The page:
Was the FBI complicit in Fast & Furious debacle?

Thus far, the questions about Operation Fast and Furious have focused on the ATF’s botched handling of gun sales and interdiction, and to those in the Department of Justice who may have known about the debacle and failed to stop it.  Fox News’ William LaJeunesse and Laura Prabucki now have an exclusive report on a potential expansion of the scandal into the FBI — and efforts by the Obama administration to stonewall Congress about it:

In the latest chapter of the gunrunning scandal known as Operation Fast and Furious, federal officials are refusing to explain how two suspects obtained more than 360 weapons despite criminal records that should have prevented them from buying even one gun.

Under current federal law, people with felony convictions are not permitted to buy weapons, and those with felony arrests are typically flagged while the FBI conducts a thorough background check.

However, according to court records reviewed by Fox News, two of the 20 defendants indicted in the Fast and Furious investigation have felony convictions and criminal backgrounds that experts say, at the very least, should have delayed them buying a single firearm. Instead, the duo bought dozens of guns on multiple occasions while federal officials watched on closed-circuit cameras.

Congressional and law-enforcement sources say the situation suggests the FBI, which operates the National Instant Criminal Background Check System, knowingly allowed the purchases to go forward after consulting with the Bureau of Alcohol, Tobacco, Firearms and Explosives, which initiated Operation Fast and Furious. Under the failed anti-gun trafficking program, straw buyers — those who legally purchase guns and illegally sell them to a third party — were allowed to buy guns, many of which were sold to Mexican drug cartel members.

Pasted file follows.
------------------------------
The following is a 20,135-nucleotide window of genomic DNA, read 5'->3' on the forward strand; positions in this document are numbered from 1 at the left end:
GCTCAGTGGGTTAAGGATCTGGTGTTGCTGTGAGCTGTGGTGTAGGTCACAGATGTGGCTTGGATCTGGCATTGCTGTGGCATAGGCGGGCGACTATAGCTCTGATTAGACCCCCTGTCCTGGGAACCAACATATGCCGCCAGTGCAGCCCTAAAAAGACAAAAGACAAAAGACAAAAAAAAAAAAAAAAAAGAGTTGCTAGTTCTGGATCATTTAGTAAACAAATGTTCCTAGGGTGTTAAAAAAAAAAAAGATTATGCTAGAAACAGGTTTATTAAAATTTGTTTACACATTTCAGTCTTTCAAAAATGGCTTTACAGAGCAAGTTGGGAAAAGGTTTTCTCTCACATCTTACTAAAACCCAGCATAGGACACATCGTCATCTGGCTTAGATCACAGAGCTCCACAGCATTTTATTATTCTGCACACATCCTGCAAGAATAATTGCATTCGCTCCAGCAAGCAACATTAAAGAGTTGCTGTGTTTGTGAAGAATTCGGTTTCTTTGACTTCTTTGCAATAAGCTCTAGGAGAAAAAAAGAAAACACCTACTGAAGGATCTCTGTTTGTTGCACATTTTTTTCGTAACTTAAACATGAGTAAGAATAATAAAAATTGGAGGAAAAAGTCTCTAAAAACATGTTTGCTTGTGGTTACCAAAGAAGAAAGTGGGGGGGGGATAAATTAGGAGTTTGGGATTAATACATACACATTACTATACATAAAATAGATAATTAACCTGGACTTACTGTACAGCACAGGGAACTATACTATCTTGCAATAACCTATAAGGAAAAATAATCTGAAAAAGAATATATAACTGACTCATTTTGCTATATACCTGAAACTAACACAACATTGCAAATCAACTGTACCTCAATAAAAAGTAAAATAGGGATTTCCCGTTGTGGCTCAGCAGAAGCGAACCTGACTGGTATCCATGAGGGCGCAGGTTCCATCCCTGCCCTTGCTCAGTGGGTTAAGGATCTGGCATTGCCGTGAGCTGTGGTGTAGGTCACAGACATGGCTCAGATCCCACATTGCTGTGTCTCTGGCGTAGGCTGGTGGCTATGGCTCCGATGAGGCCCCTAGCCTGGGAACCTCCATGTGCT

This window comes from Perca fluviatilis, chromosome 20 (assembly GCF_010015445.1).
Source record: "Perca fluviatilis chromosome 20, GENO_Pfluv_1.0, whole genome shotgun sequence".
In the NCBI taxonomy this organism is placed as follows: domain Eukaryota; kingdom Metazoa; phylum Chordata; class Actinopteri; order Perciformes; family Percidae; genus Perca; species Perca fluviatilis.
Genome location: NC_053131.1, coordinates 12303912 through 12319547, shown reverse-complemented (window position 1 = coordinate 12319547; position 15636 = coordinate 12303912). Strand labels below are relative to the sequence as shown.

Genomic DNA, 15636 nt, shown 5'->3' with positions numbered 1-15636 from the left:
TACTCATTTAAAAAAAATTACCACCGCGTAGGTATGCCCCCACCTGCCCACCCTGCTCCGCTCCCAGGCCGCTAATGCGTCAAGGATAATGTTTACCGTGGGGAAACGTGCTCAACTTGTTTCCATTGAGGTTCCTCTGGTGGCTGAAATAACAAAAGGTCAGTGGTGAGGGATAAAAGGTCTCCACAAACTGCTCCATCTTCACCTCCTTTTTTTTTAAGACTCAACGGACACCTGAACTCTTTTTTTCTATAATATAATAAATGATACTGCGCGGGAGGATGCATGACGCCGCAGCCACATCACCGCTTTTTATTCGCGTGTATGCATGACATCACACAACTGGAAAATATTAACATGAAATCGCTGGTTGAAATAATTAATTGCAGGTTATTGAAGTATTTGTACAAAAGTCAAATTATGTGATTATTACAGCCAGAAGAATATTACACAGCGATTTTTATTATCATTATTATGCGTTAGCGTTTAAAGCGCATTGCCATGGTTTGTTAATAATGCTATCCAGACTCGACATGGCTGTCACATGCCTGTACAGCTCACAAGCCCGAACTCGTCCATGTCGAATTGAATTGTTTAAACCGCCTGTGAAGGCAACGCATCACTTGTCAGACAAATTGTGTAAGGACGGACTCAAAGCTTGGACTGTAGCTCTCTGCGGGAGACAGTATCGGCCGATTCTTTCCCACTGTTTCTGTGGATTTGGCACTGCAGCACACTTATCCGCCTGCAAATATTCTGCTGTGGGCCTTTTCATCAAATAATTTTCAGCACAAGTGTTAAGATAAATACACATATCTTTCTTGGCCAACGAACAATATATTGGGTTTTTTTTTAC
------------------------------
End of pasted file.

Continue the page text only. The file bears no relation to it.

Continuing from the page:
If true, this development is important for two reasons.  First, it shows that Operation Fast and Furious wasn’t really about stopping gun trafficking by straw buyers.  The NICBCS would have stopped sales to Jacob Wayne Chambers and Sean Christopher Stewart in Phoenix under normal circumstances.  Chambers had been arrested for felony burglary the year before buying weapons through ATF’s intervention, and Stewart had a previous record and a warrant out for his arrest when he successfully bought 290 weapons.  Since the purpose of OF&F was ostensibly to see where the system broke down as well as how weapons trafficking occurred over the border, an FBI flag on the two buyers would have shown that the system worked to prevent those sales at all.

Second, if the FBI did allow those sales to pass because of OF&F, that strongly suggests that the real responsibility for this deadly debacle wasn’t in the ATF at all, but in the Department of Justice.  Coordination between the two agencies can obviously occur without explicit DoJ involvement, but authorizing sales of weapons to felons doesn’t sound like something the FBI would do without orders from above.  The other possibility is that both agencies went rogue, which still would point back to the DoJ for responsibility in governing the law-enforcement agencies under their authority.

Congress needs to get answers soon, but as LaJeunesse and Prabucki report, the Obama administration isn’t supplying any.  That in itself suggests answers to the above questions, none of which are confidence-builders in the DoJ.  Under Eric Holder, this is looking not just like the most politicized DoJ in American history, but possibly the most incompetent as well.